Nasty things about wikis
It's funny that people are so excited about wikis, which employ nonstandard markup and are a step backward from the semantic web. What's more, wikis tout full public writability at a time when we should be thinking about and building reputation networks.
Nasty things about blogs
I wonder how many blasted html template tools have been written in the last five years. It's a shame that blogs have been built on top of the traditional web and lurch so clumsily towards semantic web goals.
If blog builders focused a little more on comment structure compared to presentation, many semantic improvements could easily be made. For example, parts of comments could be marked up as being either summarizing or adding to referenced links. (Among other things, this would enable readable cross-blog threads.)
Nasty things about xml
OK, so the secret's out. No one likes the xml format. But that's fine, because everyone can work with it anyway, and that's all we ever really wanted. (Especiallly since reasonable apis are available e.g. pulldom.)
If xml is no more than a standard document exchange format, then why should the primary serialization of any language be xml? It's fine to want all the spiffy benefits that xml confers, but when is it ever important for a human being to author in raw xml? The only example that I can think of is for self-modifying xslt code to work just like plain xslt code, but is that really worth it?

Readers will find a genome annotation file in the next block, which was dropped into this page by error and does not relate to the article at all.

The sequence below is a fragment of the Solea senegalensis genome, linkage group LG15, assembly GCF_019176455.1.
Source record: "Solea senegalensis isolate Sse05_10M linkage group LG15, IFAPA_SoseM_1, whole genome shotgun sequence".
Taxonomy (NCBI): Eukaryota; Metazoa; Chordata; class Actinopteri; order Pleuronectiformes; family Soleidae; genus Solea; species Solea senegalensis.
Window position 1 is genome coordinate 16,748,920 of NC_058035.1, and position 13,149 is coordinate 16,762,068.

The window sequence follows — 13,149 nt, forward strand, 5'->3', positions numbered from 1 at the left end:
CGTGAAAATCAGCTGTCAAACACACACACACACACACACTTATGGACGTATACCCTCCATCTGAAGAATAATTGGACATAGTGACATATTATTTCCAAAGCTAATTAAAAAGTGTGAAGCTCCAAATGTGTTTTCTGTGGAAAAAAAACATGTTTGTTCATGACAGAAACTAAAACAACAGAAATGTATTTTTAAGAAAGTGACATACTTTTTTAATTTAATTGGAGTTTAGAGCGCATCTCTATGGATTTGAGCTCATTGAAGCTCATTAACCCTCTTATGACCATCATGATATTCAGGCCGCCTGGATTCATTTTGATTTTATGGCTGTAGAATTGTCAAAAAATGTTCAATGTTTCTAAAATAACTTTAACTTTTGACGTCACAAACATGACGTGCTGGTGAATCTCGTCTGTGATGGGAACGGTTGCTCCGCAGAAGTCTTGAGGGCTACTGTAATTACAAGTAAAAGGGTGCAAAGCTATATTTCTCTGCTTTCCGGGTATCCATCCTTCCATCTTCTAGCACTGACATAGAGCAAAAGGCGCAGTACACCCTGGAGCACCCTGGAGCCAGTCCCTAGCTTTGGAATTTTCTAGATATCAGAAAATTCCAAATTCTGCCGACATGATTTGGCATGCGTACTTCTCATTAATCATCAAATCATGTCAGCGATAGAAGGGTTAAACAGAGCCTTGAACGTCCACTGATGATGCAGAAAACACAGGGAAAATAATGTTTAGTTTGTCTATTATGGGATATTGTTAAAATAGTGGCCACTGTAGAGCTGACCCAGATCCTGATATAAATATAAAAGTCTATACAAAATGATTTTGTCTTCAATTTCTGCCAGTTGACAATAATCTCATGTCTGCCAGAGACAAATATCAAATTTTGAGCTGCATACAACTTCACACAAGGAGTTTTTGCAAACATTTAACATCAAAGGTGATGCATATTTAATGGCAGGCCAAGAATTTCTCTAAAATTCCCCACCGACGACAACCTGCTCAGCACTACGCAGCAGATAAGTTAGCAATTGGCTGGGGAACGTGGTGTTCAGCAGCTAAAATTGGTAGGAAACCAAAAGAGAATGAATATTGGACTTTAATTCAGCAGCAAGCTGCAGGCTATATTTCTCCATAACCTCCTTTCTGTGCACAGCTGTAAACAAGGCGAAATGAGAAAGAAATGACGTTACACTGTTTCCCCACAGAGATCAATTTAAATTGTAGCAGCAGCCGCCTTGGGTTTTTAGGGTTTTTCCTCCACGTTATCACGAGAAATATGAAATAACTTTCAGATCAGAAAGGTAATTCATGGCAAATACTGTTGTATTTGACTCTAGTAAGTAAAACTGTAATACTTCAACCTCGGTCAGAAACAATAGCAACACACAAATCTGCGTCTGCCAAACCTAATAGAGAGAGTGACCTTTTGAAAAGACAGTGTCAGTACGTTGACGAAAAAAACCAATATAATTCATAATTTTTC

Maybe this is an important idea to promote: write your human meaningful language first, and then write your machine meangingful xml serialization dialect. Having xml be a binary format would certainly encourage this (as well as discouraging programmers from individually disgorging poorly formed xml, instead of using a fast, free, and relatively bugless library).
I haven't figured out how I feel about publishing personal matter that may be applied out of context, so this blog will be pseudonymous for now.